How long mustI wait beforeI can remove a former tenant’s personal belongings left when he moved out?

UPDATED: Jan 11, 2012

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How long mustI wait beforeI can remove a former tenant’s personal belongings left when he moved out?

Can I tell him that his personal property is outside and that he can come get it and if he doesn’t come and they will be thrown away? It’s been over 2 months since he has moved out and he still hasn’t came and gotten the rest of his belongings. I just want to get rid of them. I just don’t know what to do and I don’t want to break the law.

Asked on January 11, 2012 under Real Estate Law, Kentucky


FreeAdvice Contributing Attorney / FreeAdvice Contributing Attorney

Answered 11 years ago | Contributor

If the former tenant has seemingly abandoned his personal property after the end of his tenancy, you need to do the following:

1. send a written letter to the former tenant's forwarding address seeking pick up of the belongings within 10 days or you will dispose of them. Keep a copy of the letter for future need and reference.

2. if not picked up in the set time period, and if you believe the items are worth less than $300 total, you can dispose of them any way you want.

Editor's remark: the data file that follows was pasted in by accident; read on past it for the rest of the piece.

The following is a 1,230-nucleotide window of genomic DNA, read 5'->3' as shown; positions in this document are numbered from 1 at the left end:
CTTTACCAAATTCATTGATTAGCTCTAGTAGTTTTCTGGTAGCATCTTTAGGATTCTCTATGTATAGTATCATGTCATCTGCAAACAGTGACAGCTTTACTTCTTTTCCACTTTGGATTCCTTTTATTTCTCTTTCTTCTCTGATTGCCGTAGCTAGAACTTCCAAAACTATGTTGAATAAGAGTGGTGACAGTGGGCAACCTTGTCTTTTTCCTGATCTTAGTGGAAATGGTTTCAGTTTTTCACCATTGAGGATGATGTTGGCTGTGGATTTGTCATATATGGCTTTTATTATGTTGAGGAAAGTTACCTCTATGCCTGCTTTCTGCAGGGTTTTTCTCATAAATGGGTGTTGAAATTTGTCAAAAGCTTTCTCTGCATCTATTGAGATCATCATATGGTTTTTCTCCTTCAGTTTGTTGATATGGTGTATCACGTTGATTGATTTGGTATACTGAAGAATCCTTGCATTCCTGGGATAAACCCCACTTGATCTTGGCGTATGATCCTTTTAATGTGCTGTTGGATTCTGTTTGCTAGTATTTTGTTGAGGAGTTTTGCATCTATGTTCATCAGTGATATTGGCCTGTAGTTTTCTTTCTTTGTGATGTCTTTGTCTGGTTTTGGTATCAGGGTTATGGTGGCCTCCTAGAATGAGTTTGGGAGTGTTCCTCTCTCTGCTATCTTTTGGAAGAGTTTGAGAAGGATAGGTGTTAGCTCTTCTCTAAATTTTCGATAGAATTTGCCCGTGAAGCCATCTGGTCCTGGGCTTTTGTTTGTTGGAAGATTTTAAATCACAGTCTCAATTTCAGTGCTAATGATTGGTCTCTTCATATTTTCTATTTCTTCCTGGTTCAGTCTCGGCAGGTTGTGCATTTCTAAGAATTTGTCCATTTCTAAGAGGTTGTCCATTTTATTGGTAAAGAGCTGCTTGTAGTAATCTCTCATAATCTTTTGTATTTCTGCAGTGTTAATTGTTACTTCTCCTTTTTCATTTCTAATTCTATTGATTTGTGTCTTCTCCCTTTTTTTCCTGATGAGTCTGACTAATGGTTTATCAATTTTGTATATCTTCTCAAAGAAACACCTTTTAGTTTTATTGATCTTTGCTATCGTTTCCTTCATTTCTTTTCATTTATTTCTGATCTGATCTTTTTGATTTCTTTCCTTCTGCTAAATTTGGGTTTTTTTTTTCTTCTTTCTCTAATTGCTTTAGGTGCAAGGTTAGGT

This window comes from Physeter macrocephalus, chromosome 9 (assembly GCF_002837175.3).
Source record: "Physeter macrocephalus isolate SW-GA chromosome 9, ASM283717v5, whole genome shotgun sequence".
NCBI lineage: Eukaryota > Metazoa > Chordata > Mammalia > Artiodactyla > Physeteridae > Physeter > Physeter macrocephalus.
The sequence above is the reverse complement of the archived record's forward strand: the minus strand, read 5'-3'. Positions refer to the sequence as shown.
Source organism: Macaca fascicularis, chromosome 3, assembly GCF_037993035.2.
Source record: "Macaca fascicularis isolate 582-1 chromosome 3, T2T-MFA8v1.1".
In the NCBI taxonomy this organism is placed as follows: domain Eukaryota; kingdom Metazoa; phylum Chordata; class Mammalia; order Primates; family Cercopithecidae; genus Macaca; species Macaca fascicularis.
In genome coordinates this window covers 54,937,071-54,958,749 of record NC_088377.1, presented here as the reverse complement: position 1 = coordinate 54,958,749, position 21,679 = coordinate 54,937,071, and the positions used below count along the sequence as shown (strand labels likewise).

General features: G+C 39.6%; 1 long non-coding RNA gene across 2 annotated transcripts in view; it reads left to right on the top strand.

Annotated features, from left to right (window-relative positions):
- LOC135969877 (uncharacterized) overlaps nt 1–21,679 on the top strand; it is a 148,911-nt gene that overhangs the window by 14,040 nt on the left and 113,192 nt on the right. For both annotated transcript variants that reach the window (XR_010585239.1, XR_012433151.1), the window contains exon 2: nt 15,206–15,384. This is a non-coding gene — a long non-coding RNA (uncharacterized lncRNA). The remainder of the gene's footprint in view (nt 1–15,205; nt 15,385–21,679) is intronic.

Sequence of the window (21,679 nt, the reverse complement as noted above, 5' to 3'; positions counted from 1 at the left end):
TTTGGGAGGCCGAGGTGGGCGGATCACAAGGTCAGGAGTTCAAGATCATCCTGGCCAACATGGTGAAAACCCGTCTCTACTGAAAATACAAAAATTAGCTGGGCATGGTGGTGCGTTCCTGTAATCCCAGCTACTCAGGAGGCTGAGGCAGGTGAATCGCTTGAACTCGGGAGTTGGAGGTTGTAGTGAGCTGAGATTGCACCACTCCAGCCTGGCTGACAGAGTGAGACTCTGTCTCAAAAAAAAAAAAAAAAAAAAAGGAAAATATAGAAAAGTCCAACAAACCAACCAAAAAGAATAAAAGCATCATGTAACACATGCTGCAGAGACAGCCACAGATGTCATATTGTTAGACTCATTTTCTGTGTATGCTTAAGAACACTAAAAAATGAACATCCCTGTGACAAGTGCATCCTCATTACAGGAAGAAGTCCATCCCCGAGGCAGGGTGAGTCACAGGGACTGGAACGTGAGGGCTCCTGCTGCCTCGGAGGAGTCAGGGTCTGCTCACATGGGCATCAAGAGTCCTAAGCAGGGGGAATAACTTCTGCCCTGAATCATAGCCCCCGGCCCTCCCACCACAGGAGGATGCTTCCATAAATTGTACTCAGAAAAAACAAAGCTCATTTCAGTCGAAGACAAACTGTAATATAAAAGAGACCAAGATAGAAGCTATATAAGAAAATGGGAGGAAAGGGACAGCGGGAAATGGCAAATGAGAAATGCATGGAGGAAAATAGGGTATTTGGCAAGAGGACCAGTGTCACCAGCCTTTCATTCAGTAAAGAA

3. if worth more than $300, you should take them to an offsite storage center and place them in it with the name and last known address of the former renter as the tenant on the offsite storage rental. Send a copy of the lease to the former tenant so that he will know where the items are. Keep a copy of the letter. If he fails to pay the rent, the offsite storage facility will auction off the items to pay the rent that is due per code.

IMPORTANT NOTICE: The Answer(s) provided above are for general information only. The attorney providing the answer was not serving as the attorney for the person submitting the question or in any attorney-client relationship with such person. Laws may vary from state to state, and sometimes change. Tiny variations in the facts, or a fact not set forth in a question, often can change a legal outcome or an attorney's conclusion. Although has verified the attorney was admitted to practice law in at least one jurisdiction, he or she may not be authorized to practice law in the jurisdiction referred to in the question, nor is he or she necessarily experienced in the area of the law involved. Unlike the information in the Answer(s) above, upon which you should NOT rely, for personal advice you can rely upon we suggest you retain an attorney to represent you.

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